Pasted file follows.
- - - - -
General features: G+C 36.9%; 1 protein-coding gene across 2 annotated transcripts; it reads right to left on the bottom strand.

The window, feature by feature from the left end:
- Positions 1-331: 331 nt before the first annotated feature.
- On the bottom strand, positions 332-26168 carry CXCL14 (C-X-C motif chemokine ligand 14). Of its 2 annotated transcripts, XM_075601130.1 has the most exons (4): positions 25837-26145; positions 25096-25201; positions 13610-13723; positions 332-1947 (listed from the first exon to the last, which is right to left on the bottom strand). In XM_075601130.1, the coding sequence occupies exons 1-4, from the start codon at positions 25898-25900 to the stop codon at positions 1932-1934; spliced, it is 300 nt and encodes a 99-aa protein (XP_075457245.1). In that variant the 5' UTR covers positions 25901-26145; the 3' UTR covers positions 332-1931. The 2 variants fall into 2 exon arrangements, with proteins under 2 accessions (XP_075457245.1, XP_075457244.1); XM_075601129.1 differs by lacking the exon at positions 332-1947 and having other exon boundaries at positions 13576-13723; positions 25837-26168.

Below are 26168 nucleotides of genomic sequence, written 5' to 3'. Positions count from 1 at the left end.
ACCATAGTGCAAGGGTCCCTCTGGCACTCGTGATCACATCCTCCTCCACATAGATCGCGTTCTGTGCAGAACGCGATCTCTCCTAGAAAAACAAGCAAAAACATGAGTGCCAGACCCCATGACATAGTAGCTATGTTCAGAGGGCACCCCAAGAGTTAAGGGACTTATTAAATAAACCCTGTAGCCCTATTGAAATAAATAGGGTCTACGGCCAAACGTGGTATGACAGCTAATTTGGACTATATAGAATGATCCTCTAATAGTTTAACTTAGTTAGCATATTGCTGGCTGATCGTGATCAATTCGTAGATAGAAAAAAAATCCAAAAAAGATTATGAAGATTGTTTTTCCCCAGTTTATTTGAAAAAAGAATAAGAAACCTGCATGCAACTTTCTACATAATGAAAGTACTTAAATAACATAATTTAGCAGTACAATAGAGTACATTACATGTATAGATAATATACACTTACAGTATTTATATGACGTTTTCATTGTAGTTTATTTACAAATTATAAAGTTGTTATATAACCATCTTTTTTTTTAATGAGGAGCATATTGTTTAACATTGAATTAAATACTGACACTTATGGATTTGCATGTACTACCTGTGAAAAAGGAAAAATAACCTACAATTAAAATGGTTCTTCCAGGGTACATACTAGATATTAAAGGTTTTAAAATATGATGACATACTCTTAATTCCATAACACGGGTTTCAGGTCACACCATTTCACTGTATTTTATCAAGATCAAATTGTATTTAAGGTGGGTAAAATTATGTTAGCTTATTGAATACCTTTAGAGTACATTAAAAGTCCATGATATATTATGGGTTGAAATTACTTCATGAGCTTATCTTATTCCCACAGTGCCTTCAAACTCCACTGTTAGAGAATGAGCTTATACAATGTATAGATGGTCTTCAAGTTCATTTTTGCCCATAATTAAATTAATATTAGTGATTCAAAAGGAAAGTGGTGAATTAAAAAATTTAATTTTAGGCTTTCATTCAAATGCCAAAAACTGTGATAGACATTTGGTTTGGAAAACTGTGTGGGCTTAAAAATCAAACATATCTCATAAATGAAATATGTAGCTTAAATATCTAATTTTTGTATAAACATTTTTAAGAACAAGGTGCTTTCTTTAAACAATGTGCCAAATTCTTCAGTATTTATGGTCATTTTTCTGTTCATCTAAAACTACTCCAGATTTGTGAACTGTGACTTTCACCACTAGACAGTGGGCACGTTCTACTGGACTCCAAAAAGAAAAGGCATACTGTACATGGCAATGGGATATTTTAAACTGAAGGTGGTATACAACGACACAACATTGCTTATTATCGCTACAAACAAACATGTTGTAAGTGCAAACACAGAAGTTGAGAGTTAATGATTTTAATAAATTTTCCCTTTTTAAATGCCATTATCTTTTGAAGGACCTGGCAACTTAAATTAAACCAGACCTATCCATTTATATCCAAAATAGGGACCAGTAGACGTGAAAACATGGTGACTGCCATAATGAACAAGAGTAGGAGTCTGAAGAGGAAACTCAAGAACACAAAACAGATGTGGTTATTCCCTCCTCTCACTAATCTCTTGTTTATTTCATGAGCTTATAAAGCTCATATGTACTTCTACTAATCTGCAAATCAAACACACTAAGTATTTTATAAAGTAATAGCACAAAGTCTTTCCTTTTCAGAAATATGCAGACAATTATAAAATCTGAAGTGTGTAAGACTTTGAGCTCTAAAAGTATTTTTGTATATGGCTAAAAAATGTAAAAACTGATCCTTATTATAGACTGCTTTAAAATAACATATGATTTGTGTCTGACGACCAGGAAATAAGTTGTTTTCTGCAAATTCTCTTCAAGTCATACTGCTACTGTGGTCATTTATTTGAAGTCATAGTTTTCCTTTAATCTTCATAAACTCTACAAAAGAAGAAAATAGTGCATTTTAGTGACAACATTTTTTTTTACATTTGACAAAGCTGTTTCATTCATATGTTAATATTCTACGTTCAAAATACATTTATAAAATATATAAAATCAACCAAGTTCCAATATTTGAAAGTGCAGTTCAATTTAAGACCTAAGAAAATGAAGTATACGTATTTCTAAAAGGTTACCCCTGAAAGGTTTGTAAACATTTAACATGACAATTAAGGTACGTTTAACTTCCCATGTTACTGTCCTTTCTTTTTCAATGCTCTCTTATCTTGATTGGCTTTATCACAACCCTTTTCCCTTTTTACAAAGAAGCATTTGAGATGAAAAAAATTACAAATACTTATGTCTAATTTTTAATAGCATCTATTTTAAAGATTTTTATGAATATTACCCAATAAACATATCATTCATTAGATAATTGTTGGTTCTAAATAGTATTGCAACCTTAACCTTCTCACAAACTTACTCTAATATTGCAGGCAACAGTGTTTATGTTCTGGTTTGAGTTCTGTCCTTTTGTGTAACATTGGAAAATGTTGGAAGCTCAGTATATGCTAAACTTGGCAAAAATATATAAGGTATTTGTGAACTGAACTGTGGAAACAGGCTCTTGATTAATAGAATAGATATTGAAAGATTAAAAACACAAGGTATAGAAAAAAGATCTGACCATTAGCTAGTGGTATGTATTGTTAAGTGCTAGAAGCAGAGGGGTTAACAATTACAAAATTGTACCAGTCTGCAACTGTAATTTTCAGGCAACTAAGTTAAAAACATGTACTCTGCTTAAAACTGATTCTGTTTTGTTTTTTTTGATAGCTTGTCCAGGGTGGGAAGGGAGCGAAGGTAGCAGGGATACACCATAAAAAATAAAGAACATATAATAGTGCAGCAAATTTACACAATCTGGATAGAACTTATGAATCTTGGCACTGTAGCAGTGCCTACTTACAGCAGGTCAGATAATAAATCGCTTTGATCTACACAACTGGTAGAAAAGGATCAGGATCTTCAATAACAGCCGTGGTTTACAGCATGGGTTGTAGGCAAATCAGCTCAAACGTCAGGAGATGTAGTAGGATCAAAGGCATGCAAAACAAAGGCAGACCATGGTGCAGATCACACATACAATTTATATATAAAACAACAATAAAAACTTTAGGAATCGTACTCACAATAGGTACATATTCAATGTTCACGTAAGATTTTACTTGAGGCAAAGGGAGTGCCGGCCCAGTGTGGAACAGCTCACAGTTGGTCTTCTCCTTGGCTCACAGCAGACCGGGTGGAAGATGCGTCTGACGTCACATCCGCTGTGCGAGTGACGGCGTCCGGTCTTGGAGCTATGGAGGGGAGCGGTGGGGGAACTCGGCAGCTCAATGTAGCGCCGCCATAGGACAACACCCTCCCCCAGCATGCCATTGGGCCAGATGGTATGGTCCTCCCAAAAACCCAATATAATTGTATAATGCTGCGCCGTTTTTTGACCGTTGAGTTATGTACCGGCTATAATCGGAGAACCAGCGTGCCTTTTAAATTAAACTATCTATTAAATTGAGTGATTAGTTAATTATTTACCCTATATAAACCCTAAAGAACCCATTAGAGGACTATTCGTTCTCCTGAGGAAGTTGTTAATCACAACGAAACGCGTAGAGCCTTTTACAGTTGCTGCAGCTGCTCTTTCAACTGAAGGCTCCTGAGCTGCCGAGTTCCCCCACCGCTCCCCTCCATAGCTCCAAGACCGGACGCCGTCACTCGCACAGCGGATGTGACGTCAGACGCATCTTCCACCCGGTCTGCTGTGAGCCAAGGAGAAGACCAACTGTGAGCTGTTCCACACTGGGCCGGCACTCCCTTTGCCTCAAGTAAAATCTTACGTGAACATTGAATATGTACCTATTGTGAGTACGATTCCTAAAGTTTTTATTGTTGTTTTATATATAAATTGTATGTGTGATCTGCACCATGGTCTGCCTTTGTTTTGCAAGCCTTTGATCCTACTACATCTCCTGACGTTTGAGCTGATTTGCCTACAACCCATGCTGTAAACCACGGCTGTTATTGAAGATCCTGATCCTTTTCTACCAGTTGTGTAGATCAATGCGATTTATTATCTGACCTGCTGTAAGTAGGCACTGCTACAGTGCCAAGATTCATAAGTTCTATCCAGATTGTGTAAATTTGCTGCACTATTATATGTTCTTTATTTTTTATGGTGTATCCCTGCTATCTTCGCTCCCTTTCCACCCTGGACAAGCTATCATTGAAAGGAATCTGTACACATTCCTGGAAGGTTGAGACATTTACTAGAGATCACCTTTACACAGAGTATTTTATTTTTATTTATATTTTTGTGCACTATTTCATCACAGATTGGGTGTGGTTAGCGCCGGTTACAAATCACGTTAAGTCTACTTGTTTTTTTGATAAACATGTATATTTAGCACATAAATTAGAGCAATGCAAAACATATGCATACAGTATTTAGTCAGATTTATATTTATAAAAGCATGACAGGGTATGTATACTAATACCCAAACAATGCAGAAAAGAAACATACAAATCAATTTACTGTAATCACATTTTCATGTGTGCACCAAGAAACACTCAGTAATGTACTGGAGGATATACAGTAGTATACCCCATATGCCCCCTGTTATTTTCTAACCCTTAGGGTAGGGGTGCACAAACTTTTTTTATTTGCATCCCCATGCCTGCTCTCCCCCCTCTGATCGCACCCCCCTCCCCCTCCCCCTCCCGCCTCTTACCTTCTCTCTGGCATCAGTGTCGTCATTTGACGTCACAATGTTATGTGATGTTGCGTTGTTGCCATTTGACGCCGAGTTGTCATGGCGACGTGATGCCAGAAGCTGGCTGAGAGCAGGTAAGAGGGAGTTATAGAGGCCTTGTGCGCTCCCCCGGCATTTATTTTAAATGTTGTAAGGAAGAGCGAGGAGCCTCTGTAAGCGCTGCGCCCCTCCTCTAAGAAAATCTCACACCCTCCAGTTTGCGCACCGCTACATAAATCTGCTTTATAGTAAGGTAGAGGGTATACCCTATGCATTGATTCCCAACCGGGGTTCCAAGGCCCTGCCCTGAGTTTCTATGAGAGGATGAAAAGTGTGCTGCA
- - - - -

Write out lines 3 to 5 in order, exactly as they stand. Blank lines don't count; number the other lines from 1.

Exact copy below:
- Positions 1-331: 331 nt before the first annotated feature.
- On the bottom strand, positions 332-26168 carry CXCL14 (C-X-C motif chemokine ligand 14). Of its 2 annotated transcripts, XM_075601130.1 has the most exons (4): positions 25837-26145; positions 25096-25201; positions 13610-13723; positions 332-1947 (listed from the first exon to the last, which is right to left on the bottom strand). In XM_075601130.1, the coding sequence occupies exons 1-4, from the start codon at positions 25898-25900 to the stop codon at positions 1932-1934; spliced, it is 300 nt and encodes a 99-aa protein (XP_075457245.1). In that variant the 5' UTR covers positions 25901-26145; the 3' UTR covers positions 332-1931. The 2 variants fall into 2 exon arrangements, with proteins under 2 accessions (XP_075457245.1, XP_075457244.1); XM_075601129.1 differs by lacking the exon at positions 332-1947 and having other exon boundaries at positions 13576-13723; positions 25837-26168.

Below are 26168 nucleotides of genomic sequence, written 5' to 3'. Positions count from 1 at the left end.